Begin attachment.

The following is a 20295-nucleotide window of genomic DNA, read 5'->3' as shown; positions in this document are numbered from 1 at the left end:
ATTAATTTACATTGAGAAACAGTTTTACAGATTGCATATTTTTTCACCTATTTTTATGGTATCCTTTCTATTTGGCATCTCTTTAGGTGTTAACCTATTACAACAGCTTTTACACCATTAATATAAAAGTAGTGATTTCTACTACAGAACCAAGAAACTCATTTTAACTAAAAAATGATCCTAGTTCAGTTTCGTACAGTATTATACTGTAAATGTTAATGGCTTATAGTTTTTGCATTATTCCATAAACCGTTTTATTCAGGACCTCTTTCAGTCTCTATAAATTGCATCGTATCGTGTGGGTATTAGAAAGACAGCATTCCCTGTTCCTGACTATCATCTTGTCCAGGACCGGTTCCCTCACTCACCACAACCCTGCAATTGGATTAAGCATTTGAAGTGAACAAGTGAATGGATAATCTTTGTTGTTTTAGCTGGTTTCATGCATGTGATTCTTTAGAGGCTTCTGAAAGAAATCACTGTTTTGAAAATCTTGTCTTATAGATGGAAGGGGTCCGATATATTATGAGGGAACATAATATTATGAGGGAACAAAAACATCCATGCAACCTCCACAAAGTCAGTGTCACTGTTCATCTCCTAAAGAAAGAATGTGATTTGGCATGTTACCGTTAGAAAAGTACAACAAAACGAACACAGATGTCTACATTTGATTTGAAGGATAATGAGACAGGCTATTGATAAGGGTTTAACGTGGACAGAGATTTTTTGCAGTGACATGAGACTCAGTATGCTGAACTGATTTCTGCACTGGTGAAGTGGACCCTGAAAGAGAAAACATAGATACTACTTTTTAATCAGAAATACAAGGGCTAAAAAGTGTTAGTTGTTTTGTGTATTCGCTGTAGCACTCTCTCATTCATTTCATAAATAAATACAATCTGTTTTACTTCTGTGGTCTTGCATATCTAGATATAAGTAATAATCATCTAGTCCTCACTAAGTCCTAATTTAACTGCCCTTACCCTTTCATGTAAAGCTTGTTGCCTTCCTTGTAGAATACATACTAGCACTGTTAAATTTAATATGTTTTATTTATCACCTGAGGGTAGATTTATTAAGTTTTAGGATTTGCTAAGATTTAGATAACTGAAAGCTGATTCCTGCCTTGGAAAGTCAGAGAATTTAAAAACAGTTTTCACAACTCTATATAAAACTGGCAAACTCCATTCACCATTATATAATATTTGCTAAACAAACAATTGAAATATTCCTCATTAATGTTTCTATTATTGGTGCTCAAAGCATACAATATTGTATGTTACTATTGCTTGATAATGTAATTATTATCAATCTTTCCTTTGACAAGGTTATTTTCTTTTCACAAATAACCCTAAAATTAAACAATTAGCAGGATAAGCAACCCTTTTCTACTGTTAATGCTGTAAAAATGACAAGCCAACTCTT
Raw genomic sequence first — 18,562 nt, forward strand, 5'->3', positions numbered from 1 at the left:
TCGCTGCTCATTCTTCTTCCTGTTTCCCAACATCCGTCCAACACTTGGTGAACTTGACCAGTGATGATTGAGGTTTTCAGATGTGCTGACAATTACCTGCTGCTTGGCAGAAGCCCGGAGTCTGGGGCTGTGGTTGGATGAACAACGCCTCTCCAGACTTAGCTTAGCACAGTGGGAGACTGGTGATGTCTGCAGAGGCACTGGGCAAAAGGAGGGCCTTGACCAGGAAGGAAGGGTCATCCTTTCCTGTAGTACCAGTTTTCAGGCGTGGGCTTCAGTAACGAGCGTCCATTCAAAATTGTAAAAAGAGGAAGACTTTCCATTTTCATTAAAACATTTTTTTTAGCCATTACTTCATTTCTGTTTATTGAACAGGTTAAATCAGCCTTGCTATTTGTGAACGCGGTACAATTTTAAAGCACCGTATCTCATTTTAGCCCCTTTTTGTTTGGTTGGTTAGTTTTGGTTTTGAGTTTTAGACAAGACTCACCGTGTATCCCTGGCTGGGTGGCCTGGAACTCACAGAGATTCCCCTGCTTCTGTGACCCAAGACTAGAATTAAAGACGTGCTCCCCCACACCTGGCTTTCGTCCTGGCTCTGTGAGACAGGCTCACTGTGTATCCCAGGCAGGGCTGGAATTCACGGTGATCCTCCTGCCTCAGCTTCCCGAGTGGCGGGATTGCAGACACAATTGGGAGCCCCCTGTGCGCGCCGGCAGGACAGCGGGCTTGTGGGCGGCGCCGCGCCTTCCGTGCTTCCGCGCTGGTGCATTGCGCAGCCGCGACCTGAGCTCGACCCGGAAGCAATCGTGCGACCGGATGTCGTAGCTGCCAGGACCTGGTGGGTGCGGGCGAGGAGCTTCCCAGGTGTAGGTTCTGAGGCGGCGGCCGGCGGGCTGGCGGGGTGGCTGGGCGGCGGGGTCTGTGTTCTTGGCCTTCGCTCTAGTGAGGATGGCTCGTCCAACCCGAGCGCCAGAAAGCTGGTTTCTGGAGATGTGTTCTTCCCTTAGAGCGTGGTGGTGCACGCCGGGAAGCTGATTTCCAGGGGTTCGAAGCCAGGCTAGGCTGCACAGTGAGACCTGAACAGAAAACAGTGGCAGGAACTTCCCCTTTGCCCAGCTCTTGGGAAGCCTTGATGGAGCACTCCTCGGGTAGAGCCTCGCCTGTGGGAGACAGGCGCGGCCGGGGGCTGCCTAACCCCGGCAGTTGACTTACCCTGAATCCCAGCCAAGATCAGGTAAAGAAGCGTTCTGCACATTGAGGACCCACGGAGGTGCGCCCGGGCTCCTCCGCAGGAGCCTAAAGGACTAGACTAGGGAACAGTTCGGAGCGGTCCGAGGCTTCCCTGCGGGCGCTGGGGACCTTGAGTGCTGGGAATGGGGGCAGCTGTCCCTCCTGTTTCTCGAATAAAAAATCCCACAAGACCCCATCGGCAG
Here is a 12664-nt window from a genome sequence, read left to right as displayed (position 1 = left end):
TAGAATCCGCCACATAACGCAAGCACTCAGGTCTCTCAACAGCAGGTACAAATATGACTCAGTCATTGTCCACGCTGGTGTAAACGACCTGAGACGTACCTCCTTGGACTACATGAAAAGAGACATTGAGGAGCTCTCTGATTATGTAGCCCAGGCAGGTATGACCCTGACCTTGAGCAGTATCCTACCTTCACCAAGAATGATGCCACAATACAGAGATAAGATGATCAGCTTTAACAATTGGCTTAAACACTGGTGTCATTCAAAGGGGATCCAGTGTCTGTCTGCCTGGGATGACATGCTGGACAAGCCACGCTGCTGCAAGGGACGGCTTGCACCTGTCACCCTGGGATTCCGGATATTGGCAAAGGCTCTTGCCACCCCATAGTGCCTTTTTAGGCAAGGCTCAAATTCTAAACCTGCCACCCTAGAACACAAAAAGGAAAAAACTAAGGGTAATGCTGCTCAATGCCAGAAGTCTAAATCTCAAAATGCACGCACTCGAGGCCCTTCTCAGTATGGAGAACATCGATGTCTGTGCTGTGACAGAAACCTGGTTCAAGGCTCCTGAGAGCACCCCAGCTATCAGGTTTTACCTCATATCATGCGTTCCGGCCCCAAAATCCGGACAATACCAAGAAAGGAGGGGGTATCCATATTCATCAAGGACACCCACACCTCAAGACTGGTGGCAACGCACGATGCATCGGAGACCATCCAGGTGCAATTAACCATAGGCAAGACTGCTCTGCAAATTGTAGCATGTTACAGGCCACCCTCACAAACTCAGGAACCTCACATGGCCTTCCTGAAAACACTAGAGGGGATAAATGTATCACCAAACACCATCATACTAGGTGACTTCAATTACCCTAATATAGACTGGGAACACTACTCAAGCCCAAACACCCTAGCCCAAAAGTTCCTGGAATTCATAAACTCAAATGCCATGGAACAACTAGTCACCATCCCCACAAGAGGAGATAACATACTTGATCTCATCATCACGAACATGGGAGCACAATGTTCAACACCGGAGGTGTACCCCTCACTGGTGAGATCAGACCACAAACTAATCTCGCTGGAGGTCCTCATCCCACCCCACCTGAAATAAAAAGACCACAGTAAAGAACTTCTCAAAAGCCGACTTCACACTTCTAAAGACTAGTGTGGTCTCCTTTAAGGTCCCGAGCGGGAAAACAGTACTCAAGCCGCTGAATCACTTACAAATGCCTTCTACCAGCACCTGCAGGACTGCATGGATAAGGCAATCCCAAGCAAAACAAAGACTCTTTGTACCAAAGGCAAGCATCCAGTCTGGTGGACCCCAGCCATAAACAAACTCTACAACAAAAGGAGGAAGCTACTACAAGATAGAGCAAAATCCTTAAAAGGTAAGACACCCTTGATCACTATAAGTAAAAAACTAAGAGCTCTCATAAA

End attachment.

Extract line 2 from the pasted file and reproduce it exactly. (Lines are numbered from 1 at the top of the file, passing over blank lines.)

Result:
ATTAATTTACATTGAGAAACAGTTTTACAGATTGCATATTTTTTCACCTATTTTTATGGTATCCTTTCTATTTGGCATCTCTTTAGGTGTTAACCTATTACAACAGCTTTTACACCATTAATATAAAAGTAGTGATTTCTACTACAGAACCAAGAAACTCATTTTAACTAAAAAATGATCCTAGTTCAGTTTCGTACAGTATTATACTGTAAATGTTAATGGCTTATAGTTTTTGCATTATTCCATAAACCGTTTTATTCAGGACCTCTTTCAGTCTCTATAAATTGCATCGTATCGTGTGGGTATTAGAAAGACAGCATTCCCTGTTCCTGACTATCATCTTGTCCAGGACCGGTTCCCTCACTCACCACAACCCTGCAATTGGATTAAGCATTTGAAGTGAACAAGTGAATGGATAATCTTTGTTGTTTTAGCTGGTTTCATGCATGTGATTCTTTAGAGGCTTCTGAAAGAAATCACTGTTTTGAAAATCTTGTCTTATAGATGGAAGGGGTCCGATATATTATGAGGGAACATAATATTATGAGGGAACAAAAACATCCATGCAACCTCCACAAAGTCAGTGTCACTGTTCATCTCCTAAAGAAAGAATGTGATTTGGCATGTTACCGTTAGAAAAGTACAACAAAACGAACACAGATGTCTACATTTGATTTGAAGGATAATGAGACAGGCTATTGATAAGGGTTTAACGTGGACAGAGATTTTTTGCAGTGACATGAGACTCAGTATGCTGAACTGATTTCTGCACTGGTGAAGTGGACCCTGAAAGAGAAAACATAGATACTACTTTTTAATCAGAAATACAAGGGCTAAAAAGTGTTAGTTGTTTTGTGTATTCGCTGTAGCACTCTCTCATTCATTTCATAAATAAATACAATCTGTTTTACTTCTGTGGTCTTGCATATCTAGATATAAGTAATAATCATCTAGTCCTCACTAAGTCCTAATTTAACTGCCCTTACCCTTTCATGTAAAGCTTGTTGCCTTCCTTGTAGAATACATACTAGCACTGTTAAATTTAATATGTTTTATTTATCACCTGAGGGTAGATTTATTAAGTTTTAGGATTTGCTAAGATTTAGATAACTGAAAGCTGATTCCTGCCTTGGAAAGTCAGAGAATTTAAAAACAGTTTTCACAACTCTATATAAAACTGGCAAACTCCATTCACCATTATATAATATTTGCTAAACAAACAATTGAAATATTCCTCATTAATGTTTCTATTATTGGTGCTCAAAGCATACAATATTGTATGTTACTATTGCTTGATAATGTAATTATTATCAATCTTTCCTTTGACAAGGTTATTTTCTTTTCACAAATAACCCTAAAATTAAACAATTAGCAGGATAAGCAACCCTTTTCTACTGTTAATGCTGTAAAAATGACAAGCCAACTCTT